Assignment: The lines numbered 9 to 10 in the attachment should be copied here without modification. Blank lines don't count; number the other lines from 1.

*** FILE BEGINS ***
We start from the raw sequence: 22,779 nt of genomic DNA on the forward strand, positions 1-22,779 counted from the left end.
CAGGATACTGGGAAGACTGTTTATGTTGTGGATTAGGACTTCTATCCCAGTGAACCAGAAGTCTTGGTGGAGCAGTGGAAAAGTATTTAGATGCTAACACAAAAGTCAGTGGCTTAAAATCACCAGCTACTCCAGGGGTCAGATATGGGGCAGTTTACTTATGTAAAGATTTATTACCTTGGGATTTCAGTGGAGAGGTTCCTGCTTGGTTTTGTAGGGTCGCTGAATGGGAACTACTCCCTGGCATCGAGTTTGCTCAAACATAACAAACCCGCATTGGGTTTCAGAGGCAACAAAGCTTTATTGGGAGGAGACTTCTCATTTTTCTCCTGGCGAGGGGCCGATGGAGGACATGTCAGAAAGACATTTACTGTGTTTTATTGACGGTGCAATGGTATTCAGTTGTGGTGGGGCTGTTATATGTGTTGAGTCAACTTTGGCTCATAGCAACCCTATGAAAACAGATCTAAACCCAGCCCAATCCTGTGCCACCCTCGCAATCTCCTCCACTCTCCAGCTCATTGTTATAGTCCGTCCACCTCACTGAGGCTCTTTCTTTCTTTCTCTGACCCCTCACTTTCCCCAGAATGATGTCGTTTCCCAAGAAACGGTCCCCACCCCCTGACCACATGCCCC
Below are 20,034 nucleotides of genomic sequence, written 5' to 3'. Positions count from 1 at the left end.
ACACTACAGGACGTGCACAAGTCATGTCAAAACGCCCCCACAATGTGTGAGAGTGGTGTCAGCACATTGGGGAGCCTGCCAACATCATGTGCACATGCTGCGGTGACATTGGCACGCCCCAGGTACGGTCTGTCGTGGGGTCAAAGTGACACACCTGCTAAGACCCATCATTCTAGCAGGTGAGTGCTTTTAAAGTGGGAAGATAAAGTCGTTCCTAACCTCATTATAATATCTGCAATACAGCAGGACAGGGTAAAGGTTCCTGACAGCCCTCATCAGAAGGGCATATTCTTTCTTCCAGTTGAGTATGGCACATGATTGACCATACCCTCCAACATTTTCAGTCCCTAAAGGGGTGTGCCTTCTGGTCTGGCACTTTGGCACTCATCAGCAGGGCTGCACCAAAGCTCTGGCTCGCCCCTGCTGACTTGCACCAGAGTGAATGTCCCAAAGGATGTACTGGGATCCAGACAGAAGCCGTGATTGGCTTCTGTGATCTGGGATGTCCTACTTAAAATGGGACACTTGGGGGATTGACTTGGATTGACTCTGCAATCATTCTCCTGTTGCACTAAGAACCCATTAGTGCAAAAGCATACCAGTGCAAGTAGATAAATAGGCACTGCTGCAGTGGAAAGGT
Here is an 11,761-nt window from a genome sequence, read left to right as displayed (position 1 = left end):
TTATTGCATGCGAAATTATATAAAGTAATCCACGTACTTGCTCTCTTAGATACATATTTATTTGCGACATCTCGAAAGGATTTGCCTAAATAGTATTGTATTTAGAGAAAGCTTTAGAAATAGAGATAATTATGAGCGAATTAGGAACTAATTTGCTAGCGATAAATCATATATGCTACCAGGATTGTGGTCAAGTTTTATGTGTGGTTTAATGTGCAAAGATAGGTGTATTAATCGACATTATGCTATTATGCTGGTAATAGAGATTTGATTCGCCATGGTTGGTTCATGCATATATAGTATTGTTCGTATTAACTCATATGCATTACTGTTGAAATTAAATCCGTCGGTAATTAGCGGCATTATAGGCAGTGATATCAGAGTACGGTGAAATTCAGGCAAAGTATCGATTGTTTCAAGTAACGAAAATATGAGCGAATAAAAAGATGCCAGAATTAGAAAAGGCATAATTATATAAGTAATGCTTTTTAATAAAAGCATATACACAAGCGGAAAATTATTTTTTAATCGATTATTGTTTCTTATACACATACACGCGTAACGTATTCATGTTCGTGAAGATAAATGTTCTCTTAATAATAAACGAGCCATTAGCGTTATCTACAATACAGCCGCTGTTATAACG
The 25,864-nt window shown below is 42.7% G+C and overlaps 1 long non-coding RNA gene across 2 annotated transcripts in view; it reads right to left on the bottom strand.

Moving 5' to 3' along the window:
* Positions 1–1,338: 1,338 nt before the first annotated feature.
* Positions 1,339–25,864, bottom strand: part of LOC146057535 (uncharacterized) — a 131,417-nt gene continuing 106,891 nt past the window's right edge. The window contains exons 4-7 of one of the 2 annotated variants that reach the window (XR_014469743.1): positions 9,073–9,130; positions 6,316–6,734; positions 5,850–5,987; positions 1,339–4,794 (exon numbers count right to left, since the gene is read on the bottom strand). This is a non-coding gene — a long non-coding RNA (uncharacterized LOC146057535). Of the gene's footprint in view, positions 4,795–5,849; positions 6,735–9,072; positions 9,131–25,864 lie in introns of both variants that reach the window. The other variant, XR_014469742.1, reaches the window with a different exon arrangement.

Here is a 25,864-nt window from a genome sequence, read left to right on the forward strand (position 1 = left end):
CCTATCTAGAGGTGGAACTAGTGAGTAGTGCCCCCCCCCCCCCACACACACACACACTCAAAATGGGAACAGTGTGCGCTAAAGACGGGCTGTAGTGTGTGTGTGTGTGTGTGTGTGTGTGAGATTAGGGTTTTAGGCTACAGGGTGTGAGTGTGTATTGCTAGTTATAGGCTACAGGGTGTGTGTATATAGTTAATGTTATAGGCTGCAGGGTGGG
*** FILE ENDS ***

* Positions 1–1,338: 1,338 nt before the first annotated feature.
* Positions 1,339–25,864, bottom strand: part of LOC146057535 (uncharacterized) — a 131,417-nt gene continuing 106,891 nt past the window's right edge. The window contains exons 4-7 of one of the 2 annotated variants that reach the window (XR_014469743.1): positions 9,073–9,130; positions 6,316–6,734; positions 5,850–5,987; positions 1,339–4,794 (exon numbers count right to left, since the gene is read on the bottom strand). This is a non-coding gene — a long non-coding RNA (uncharacterized LOC146057535). Of the gene's footprint in view, positions 4,795–5,849; positions 6,735–9,072; positions 9,131–25,864 lie in introns of both variants that reach the window. The other variant, XR_014469742.1, reaches the window with a different exon arrangement.